Chapter

Analysis

Lawrence Kramer

in Interpreting Music

Published by University of California Press

Published in print February 2010 | ISBN: 9780520267053
Published online May 2012 | e-ISBN: 9780520947368 | DOI: http://dx.doi.org/10.1525/california/9780520267053.003.0009
Analysis

Show Summary Details

Preview

Analytic statements about music inevitably have a hermetic quality. If we want to make understanding music a critical, hermeneutic activity, an understanding of music in its worldly bearings, we need to confront the question of how analytic description can be reconciled or integrated with worldly knowledge. How can the hermetic become the hermeneutic? The impetus for the development of critical musicology came from the rise of critical theory in literary and cultural studies, and more broadly from the development of a postmodernist attitude toward knowledge. A problem arises from the priority of musical analysis over hermeneutics: that is, the standing assumption that any interpretive statements about music must be grounded in technical descriptions of musical style and structure which are, in themselves, independent of “extramusical” interpretation. The self-division of Ludwig van Beethoven's Largo (from Trio in D Major, op. 70, no. 1, the “Ghost” Trio) raises issues that also confront the “enlightened” subject described in Immanuel Kant's famous essay of 1784, “What Is Enlightenment?”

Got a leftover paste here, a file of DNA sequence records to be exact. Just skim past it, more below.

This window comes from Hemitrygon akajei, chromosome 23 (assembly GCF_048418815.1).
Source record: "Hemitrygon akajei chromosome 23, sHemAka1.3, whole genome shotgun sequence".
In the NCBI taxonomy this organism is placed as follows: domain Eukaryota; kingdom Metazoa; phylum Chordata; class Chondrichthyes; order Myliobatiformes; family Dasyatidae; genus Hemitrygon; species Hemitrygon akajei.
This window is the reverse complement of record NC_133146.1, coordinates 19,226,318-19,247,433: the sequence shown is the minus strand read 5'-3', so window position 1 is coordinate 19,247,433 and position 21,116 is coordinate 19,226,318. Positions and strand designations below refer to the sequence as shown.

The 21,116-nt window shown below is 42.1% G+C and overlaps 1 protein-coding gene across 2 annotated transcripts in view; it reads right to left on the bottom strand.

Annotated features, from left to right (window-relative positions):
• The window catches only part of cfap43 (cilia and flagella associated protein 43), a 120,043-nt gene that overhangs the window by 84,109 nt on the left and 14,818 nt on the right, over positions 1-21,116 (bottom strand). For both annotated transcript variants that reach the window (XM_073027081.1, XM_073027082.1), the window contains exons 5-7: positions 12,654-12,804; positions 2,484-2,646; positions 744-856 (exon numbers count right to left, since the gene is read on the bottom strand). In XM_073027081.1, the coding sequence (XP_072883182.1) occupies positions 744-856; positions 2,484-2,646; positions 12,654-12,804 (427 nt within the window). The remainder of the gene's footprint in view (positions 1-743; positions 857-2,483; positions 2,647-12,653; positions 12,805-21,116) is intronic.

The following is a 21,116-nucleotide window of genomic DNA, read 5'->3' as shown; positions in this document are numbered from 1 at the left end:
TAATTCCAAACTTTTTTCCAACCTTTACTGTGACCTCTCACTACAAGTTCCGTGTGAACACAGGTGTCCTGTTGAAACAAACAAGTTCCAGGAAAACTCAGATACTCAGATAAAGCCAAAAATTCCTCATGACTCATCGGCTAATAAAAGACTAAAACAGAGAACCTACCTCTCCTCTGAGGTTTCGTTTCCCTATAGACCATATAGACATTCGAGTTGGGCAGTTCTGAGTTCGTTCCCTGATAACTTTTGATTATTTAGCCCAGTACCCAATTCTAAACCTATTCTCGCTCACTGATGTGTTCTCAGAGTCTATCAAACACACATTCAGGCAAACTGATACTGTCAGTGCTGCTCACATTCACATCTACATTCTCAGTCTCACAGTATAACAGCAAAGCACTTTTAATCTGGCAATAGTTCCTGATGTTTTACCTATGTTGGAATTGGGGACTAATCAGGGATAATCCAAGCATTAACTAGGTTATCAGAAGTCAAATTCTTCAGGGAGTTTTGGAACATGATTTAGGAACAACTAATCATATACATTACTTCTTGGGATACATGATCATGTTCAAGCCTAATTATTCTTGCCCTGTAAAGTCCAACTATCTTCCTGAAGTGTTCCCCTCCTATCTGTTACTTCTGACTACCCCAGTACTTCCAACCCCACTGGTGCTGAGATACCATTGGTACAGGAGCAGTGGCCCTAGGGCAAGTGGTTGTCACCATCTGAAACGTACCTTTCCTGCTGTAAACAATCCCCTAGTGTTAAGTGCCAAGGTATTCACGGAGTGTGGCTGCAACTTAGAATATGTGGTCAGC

Keywords: musical analysis; music; hermeneutics; technical descriptions; musical style; Ludwig van Beethoven; Immanuel Kant

Chapter.  7723 words.  Illustrated.

Subjects: Music Theory and Analysis

Full text: subscription required

How to subscribe Recommend to my Librarian

Users without a subscription are not able to see the full content. Please, subscribe or login to access all content.